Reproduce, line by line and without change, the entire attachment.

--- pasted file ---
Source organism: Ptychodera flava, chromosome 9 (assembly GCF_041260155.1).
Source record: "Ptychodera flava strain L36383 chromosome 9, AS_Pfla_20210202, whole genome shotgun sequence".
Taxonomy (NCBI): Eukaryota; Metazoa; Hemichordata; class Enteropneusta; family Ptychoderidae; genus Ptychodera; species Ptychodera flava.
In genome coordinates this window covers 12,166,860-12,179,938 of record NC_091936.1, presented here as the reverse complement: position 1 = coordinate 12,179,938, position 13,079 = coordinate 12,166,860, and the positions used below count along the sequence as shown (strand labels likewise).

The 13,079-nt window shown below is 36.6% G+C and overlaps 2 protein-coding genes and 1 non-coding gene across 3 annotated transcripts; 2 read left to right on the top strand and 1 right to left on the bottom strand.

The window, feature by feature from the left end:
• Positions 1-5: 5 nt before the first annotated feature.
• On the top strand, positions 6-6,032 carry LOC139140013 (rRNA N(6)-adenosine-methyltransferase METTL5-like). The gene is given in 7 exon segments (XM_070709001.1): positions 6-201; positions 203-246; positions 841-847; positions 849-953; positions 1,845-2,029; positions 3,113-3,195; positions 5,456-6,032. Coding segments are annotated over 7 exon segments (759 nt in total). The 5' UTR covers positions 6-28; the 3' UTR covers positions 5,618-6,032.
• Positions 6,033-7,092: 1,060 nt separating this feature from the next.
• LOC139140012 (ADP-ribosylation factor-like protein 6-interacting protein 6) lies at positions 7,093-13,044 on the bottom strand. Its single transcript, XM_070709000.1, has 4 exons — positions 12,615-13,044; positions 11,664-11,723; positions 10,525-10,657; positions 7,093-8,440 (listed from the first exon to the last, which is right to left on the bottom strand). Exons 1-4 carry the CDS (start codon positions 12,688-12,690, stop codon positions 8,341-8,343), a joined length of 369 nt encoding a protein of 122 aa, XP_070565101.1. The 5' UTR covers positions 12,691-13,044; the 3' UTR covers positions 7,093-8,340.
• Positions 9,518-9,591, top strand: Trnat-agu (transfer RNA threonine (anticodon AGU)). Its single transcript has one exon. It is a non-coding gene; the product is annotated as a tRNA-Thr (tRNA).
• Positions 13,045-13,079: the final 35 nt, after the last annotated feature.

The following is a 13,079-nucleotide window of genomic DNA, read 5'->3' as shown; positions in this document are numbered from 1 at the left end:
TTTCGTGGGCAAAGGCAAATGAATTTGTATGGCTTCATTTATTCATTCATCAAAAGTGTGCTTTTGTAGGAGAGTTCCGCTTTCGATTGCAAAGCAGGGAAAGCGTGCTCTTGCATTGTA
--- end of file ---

Source organism: Ptychodera flava, chromosome 9 (assembly GCF_041260155.1).
Source record: "Ptychodera flava strain L36383 chromosome 9, AS_Pfla_20210202, whole genome shotgun sequence".
Taxonomy (NCBI): Eukaryota; Metazoa; Hemichordata; class Enteropneusta; family Ptychoderidae; genus Ptychodera; species Ptychodera flava.
In genome coordinates this window covers 12,166,860-12,179,938 of record NC_091936.1, presented here as the reverse complement: position 1 = coordinate 12,179,938, position 13,079 = coordinate 12,166,860, and the positions used below count along the sequence as shown (strand labels likewise).

The 13,079-nt window shown below is 36.6% G+C and overlaps 2 protein-coding genes and 1 non-coding gene across 3 annotated transcripts; 2 read left to right on the top strand and 1 right to left on the bottom strand.

The window, feature by feature from the left end:
• Positions 1-5: 5 nt before the first annotated feature.
• On the top strand, positions 6-6,032 carry LOC139140013 (rRNA N(6)-adenosine-methyltransferase METTL5-like). The gene is given in 7 exon segments (XM_070709001.1): positions 6-201; positions 203-246; positions 841-847; positions 849-953; positions 1,845-2,029; positions 3,113-3,195; positions 5,456-6,032. Coding segments are annotated over 7 exon segments (759 nt in total). The 5' UTR covers positions 6-28; the 3' UTR covers positions 5,618-6,032.
• Positions 6,033-7,092: 1,060 nt separating this feature from the next.
• LOC139140012 (ADP-ribosylation factor-like protein 6-interacting protein 6) lies at positions 7,093-13,044 on the bottom strand. Its single transcript, XM_070709000.1, has 4 exons — positions 12,615-13,044; positions 11,664-11,723; positions 10,525-10,657; positions 7,093-8,440 (listed from the first exon to the last, which is right to left on the bottom strand). Exons 1-4 carry the CDS (start codon positions 12,688-12,690, stop codon positions 8,341-8,343), a joined length of 369 nt encoding a protein of 122 aa, XP_070565101.1. The 5' UTR covers positions 12,691-13,044; the 3' UTR covers positions 7,093-8,340.
• Positions 9,518-9,591, top strand: Trnat-agu (transfer RNA threonine (anticodon AGU)). Its single transcript has one exon. It is a non-coding gene; the product is annotated as a tRNA-Thr (tRNA).
• Positions 13,045-13,079: the final 35 nt, after the last annotated feature.

The following is a 13,079-nucleotide window of genomic DNA, read 5'->3' as shown; positions in this document are numbered from 1 at the left end:
TTTCGTGGGCAAAGGCAAATGAATTTGTATGGCTTCATTTATTCATTCATCAAAAGTGTGCTTTTGTAGGAGAGTTCCGCTTTCGATTGCAAAGCAGGGAAAGCGTGCTCTTGCATTGTA